The Left's Anger Isn't a Plan for Peace

My generation has been a massive political failure, but with the Zionist project being driven toward oblivion, the time has come not to hate, complain or criticize, but to act.

An Israeli protester waves a national flag during a rally demanding political change, Rabin Square
An Israeli protester waves a national flag during a rally demanding political change, Rabin Square, Tel Aviv March 7, 2015. AFP

Sometimes I get fed up with being well behaved. I get angry. Angry at the anti-nationalist nationalists who are wrecking the Jewish nation-state. Angry at the post-Zionist Zionists who are destroying Zionism. Angry at Likud, angry at Habayit Hayehudi and angry at Gush Emunim, who are all burying Herzl’s vision. So much blood, sweat and tears have been sunk into this place. So much talent, sacrifice and dedication have been invested in this dream.

So many incredible things were achieved here. And then this blind and foolish bunch came along and diverted us from the path and took us to places we never should have gone. They corrupted us, polluted us and disfigured us.

Theodor is turning in his grave, Bibi. Vladimir-Ze’ev is blushing with shame, Ruvi. Chaim Weizmann and David Ben-Gurion are wringing their hands. With closed eyes, rough hands and a cold heart, post-occupation Israel is smothering all that pre-occupation Israel built that was precious and magnificent.

But it’s not only those people from the other camp I’m angry at. I’m angry at us, too. We had the opportunity of Yitzhak Rabin – and we blew it. We had the opportunity of Ehud Barak seizing power back from the right – and we blew it.

We even had a certain opportunity with Ariel Sharon that we squandered.

When reality dealt us a blow – we didn’t acknowledge it. When our simplistic thesis about a utopian peace was bankrupt – we refused to recognize it.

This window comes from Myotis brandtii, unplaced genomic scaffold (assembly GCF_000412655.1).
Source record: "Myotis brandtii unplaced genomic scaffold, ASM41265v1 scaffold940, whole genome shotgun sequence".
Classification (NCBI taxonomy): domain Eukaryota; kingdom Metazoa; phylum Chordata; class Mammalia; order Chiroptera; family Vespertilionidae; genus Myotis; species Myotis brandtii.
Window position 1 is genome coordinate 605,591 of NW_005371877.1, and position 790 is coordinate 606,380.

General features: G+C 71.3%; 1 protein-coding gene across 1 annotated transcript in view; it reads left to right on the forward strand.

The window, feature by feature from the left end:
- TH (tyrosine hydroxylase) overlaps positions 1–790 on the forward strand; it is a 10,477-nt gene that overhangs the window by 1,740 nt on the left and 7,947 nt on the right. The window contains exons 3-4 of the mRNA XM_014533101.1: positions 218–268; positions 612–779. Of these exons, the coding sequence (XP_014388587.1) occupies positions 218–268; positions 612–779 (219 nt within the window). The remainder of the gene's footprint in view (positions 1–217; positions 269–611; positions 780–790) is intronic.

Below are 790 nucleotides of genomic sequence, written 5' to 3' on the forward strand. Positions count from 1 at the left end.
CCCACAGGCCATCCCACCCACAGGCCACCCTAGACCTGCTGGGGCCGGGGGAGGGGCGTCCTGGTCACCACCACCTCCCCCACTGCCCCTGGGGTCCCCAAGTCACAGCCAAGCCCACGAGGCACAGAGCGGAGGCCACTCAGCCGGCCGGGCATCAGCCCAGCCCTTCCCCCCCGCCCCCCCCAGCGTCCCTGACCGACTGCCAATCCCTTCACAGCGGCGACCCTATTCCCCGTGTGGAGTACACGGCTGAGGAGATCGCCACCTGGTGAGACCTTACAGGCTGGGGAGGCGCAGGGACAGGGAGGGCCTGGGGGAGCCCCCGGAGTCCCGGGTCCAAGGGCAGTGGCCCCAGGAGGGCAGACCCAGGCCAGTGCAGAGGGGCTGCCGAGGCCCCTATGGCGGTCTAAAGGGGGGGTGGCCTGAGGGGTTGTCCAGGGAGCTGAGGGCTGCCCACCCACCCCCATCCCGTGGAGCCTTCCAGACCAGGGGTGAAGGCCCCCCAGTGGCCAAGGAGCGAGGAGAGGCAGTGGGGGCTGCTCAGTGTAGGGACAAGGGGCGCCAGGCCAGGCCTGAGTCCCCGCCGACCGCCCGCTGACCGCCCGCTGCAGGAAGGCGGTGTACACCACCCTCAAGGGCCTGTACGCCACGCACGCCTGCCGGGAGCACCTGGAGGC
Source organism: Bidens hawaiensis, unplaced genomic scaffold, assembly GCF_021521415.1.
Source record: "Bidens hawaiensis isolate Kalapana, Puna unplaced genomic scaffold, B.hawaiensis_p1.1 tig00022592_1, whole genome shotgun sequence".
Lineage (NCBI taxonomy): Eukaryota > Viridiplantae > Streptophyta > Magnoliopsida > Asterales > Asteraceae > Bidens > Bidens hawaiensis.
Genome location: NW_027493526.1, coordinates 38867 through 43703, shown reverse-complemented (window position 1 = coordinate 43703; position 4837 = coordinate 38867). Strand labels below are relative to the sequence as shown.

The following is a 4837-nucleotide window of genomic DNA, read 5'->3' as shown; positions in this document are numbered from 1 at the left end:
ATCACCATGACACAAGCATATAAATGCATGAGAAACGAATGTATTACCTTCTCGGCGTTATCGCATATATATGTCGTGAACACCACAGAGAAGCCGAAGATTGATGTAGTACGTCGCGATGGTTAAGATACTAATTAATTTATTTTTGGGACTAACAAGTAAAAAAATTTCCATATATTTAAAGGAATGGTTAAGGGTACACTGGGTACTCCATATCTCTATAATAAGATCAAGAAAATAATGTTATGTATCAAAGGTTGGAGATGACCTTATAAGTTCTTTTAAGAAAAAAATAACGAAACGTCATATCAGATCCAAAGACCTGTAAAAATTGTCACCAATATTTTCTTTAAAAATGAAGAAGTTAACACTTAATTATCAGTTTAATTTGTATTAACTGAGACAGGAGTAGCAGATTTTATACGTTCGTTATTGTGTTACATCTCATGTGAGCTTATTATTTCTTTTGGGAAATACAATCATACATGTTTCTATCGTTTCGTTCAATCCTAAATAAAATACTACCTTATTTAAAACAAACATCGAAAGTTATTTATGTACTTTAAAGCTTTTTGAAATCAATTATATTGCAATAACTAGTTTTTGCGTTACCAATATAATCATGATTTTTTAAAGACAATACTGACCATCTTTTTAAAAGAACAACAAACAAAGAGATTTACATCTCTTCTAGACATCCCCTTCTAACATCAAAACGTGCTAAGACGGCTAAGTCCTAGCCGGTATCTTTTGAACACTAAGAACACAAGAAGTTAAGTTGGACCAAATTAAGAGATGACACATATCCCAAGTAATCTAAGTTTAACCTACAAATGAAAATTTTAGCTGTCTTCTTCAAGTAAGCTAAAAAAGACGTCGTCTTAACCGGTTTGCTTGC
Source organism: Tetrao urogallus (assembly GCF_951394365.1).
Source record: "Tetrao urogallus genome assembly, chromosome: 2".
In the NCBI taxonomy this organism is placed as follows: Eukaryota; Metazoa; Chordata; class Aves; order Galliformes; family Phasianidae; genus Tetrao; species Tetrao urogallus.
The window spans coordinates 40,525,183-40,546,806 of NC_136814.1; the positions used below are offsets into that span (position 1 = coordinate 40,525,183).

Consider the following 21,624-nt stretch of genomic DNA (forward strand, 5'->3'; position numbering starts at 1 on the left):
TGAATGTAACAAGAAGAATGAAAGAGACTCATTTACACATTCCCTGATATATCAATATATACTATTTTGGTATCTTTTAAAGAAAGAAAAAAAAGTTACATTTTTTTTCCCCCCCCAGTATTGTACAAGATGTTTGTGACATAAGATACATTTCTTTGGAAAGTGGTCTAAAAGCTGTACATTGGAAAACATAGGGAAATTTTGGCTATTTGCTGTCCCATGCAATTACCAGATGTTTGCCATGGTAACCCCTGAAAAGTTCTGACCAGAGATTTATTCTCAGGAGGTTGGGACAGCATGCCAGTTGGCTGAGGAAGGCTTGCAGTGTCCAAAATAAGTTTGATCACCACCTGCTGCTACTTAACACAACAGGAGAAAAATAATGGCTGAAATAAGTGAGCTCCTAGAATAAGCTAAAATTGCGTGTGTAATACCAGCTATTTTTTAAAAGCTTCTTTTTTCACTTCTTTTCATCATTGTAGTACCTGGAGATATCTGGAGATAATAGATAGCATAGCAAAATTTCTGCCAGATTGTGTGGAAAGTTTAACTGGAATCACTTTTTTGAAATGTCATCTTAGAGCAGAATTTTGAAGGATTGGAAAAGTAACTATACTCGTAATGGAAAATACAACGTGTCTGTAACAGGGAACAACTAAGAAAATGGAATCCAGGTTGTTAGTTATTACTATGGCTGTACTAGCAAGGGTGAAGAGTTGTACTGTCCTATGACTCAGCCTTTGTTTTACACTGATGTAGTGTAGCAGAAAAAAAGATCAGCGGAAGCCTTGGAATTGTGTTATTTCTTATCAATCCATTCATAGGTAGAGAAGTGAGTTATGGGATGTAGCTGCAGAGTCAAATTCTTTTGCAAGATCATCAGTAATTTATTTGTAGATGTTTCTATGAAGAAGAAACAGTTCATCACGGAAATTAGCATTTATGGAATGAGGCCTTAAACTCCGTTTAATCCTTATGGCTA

Even after the collapses of Camp David, Annapolis and the Kerry initiative, we didn’t learn from our mistakes or draw any lessons.

Like Lubavitcher Hasids, we refused to admit that our messianic savior was dead. But unlike the joyfully dancing Hasids, we converted all our passion into negative energy. Against Menachem Begin, against Yitzhak Shamir, against Benjamin Netanyahu, against Isaac Herzog, against Shelly Yacimovich, against Labor ... against, against, against.

But what are we for? What’s our alternative proposal? What other way are we advocating? Nada. Zip. Zilch. Ever since Rabin was assassinated we’ve had no real agenda. All we’ve put forth is a bleak and repellent attitude as critics, opponents and, often, as haters.

I’m angry at myself, too. The first text I ever published was a Peace Now booklet that warned of the inherent existential danger of the settlement enterprise.

When I read that booklet today, I’m filled with pride and shame. For like my comrades, I, too, foresaw it all. Like my comrades, I, too, knew exactly where we were headed. But what did my comrades and I do with this piercing insight? Attend peace demonstrations and protest marches? Write bitter articles in Haaretz? My generation has been a miserable political failure. My like-minded cohorts became a tedious bunch of hapless whiners. And I am no exception.